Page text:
I had surgery at the end of basic training, which threw everything out of schedule and I wound up being a "hold-over" at Fort Lewis. My company (D-3-1) was now practically a ghost town, with only a skeleton crew of sergeants and a few disoriented G.I.'s. There were only three or four of us staying in a building next to my old barracks. We had nothing to do but await orders to some unforeseen assignment, and I became fairly good at pool and an expert in shooting rubber-bands. I could (and still can) shoot a cigarette out of a guy's mouth across the room. (They hated that.) Finally I was given orders to go to Sandia Air Force Base at Albuquerque, New Mexico; but, before that, I was given my first leave, and I went home to Sultan. I had no idea what else was coming to Sultan.
Sultan then had a population of 960, situated where the Sultan River runs into the Skykomish River and becomes the Snohomish River, winding its way through Snohomish County all the way to Everett and into Puget Sound. Sultan was a comfy little town, and Dale's Market and Smith's Bakery were still in business. I have yet to find any Danishes better than those at Smith's Bakery. My Dad's church was on the corner of 3rd and Birch Streets, and our house was across the parking lot, on the corner of 2nd and Birch Streets. Many loggers lived in the town, and up on 1st Street there was a school of forestry. I had a white 80cc Yamaha motorcycle (a lemon of a bike), and one of my favorite things to do was to ride through the high stalks in Latimers' corn field south of town, going fast and not seeing where I was going. I had had a newspaper route in Sultan. I covered half the town and Calvin Vos covered the other half, and we rolled the newspapers beforehand at the bench in front of Dale's Market on the quiet main street, which ran parallel to Highway 2. But other than riding my little motorcycle, visiting with Calvin at their dairy farm (located in town!), and sneaking in the nudist camp up the Sultan Basin Road, there wasn't much to do. But then, during my first leave home from the Army, twenty thousand hippies came to town.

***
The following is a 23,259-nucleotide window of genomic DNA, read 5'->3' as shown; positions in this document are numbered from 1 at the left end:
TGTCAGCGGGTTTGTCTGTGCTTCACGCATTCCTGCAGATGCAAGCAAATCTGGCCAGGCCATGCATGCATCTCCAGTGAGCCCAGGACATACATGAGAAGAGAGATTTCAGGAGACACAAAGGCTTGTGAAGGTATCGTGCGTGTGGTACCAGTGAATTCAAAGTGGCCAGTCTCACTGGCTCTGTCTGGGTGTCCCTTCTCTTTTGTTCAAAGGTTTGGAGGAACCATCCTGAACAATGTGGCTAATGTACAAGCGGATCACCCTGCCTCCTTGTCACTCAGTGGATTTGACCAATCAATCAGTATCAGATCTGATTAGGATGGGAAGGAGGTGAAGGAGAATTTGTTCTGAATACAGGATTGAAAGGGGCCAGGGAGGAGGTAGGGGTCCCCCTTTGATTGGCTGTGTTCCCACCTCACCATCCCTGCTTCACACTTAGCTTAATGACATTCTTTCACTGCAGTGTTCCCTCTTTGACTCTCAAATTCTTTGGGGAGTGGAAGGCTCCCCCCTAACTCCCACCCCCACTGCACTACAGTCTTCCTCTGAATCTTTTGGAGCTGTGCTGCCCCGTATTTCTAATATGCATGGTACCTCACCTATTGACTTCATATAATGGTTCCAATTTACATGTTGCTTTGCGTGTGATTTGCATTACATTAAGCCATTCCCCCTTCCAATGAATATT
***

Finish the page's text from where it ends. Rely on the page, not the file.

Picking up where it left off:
|Betty Nelson, a.k.a. Ma Kahoona|
It was the Sky River Rock Festival and Lighter Than Air Fair. The population of Sultan suddenly increased twenty times its size, with people we had never seen the likes of before in person. Harley choppers lined the curbs for a block in front of Dale's Market, and children ran naked down the sidewalk. Flowered VW buses and old cars full of hairy heads were rampant, leaving in their wake an unfamiliar odor like burning grass. Nude couples could occasionally be seen bobbing in the high grass of a roadside field. There were so many people attending the event that the road going past Betty Nelson's farm was turned into one-way, and people were parking as far away as Everett (25 miles) and taking shuttle buses to the Festival. State Patrols were directing traffic. It was bizarre!
Dad stayed pretty much in his study at church, and Mom stayed at home, not wanting to venture out during this craziness. But Mom was very curious and enjoyed my venturing out and coming back to tell her about it all. I was caught up in the excitement, and wanted to pass myself off as a hippie and attend the Festival, but this was difficult with a military haircut. So I decided to give in to it rather than hide it. I put on my brown corduroy jacket that I had hitchhiked around the U.S. in, pinned my Dad's old Army major leafs on my shoulders, donned a medallion and some strings of beads, put on my Army "cunt cap" and dark glasses, got on my 80cc Yamaha and rode to the Sky River Rock Festival.